It is generally understood that corporate directors act in a fiduciary role in performing their board duties. But to whom do directors owe their fiduciary duties? That was the question asked in a November 8, 2013 decision from the North Carolina Supreme Court, in which the Court reversed a trial verdict and post trial motion rulings and reaffirmed that directors’ duties generally are owed to the corporation itself rather than to the individual shareholders. A copy of the Court’s opinion in the case of Green v. Freeman can be found here. A December 20, 2013 memo by the Smith Anderson law firm can be found here.
The case arose out of a failed business venture. The claimants sought to recover a total of $400,000 they had invested in the venture. At trial, the evidence showed that the various entities involved in the venture had not followed corporate forms. For example, the names of the entities were used interchangeably, there had been no shareholder or board meetings, and a corporate checking account was used to pay the personal expenses of the sole shareholder and chairperson of one of the entities.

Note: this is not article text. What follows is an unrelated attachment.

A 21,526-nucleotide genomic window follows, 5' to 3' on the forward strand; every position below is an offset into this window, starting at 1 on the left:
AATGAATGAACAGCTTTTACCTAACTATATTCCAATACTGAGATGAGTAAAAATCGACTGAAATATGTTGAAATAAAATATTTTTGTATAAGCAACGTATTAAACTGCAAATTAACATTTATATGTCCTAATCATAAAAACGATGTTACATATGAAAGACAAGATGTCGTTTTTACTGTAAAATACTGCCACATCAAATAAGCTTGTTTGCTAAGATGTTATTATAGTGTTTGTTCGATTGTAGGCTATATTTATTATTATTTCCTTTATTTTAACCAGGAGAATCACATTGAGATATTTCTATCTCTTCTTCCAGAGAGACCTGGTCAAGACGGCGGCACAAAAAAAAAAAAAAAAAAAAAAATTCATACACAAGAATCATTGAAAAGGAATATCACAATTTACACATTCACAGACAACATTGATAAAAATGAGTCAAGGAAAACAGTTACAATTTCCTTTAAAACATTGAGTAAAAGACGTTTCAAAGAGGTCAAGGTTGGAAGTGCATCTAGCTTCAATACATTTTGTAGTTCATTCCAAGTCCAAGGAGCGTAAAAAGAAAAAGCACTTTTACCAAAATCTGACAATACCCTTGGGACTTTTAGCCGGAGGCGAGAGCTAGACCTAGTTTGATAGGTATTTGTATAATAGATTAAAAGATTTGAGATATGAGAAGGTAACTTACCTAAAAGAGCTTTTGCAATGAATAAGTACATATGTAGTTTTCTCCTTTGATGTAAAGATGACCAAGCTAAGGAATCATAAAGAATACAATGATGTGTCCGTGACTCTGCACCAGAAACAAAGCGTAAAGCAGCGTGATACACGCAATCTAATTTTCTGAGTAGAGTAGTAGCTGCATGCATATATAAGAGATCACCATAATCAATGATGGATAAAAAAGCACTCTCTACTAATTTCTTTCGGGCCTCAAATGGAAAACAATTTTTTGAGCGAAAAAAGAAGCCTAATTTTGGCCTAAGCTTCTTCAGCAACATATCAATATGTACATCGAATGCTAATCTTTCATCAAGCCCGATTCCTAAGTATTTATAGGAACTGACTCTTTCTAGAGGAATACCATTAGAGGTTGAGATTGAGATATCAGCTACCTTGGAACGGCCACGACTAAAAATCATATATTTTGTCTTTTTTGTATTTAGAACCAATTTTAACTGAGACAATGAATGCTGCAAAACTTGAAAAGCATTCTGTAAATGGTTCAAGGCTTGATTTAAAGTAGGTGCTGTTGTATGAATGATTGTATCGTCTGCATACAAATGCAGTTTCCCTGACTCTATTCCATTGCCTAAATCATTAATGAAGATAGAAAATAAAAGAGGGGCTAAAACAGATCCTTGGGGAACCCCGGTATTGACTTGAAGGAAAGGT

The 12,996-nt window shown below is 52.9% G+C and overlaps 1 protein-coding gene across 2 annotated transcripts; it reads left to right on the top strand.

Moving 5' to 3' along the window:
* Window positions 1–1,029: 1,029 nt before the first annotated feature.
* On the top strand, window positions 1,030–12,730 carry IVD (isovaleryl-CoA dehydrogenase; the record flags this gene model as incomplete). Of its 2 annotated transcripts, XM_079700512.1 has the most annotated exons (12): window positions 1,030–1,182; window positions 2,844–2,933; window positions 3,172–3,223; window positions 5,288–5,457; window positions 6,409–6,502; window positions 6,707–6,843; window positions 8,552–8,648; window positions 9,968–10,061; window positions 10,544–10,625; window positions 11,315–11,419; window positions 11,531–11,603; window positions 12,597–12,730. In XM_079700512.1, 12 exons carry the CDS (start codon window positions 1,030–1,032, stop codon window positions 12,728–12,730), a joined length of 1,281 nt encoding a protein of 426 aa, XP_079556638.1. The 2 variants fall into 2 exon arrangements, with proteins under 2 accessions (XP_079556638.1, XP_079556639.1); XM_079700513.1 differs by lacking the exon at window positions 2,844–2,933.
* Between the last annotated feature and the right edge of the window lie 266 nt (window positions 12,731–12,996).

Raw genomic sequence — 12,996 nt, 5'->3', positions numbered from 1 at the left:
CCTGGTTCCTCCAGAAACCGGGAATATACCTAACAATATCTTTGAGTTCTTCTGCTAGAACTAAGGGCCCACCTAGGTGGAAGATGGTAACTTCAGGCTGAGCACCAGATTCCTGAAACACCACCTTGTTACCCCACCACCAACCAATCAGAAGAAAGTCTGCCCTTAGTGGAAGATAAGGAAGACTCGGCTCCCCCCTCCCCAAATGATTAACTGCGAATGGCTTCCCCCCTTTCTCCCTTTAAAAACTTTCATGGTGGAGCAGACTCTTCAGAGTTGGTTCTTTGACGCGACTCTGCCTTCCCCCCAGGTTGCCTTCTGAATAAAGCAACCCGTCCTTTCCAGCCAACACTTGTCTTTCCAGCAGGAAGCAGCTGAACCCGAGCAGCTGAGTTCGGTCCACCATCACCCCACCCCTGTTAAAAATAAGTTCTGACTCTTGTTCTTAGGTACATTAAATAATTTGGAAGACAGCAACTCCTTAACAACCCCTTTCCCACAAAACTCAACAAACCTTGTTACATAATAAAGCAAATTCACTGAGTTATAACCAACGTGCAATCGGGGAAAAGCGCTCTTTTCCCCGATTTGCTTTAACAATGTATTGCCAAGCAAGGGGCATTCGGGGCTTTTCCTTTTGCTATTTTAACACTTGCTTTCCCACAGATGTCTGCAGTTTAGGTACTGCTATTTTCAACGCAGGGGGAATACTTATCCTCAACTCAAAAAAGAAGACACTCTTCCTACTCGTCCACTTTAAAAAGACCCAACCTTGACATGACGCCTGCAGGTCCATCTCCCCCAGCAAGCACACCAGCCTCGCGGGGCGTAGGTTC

The claimants sued the shareholder and chairperson as well as the other principals involved in the venture on a variety of theories. The jury found that the chairperson, Corinne Freeman, had controlled the entities involved in the venture and that the plaintiffs had been damaged by Freeman’s failure to discharge her duties as a corporate director or officer. The other claims against her were dismissed. Freeman appealed to the intermediate appellate court, which affirmed the lower court, and she appealed to the Supreme Court. The plaintiffs cross-appealed the dismissal of their other claims against Freeman.
In its November 8 opinion, the North Carolina Supreme Court, in a unanimous opinion written by Justice Mark Martin, reversed the lower court, holding that the claimants did not have a direct claim that Freeman had breached her fiduciary duties to them, and remanded the case for further consideration of the dismissal of the plaintiffs’ other claims.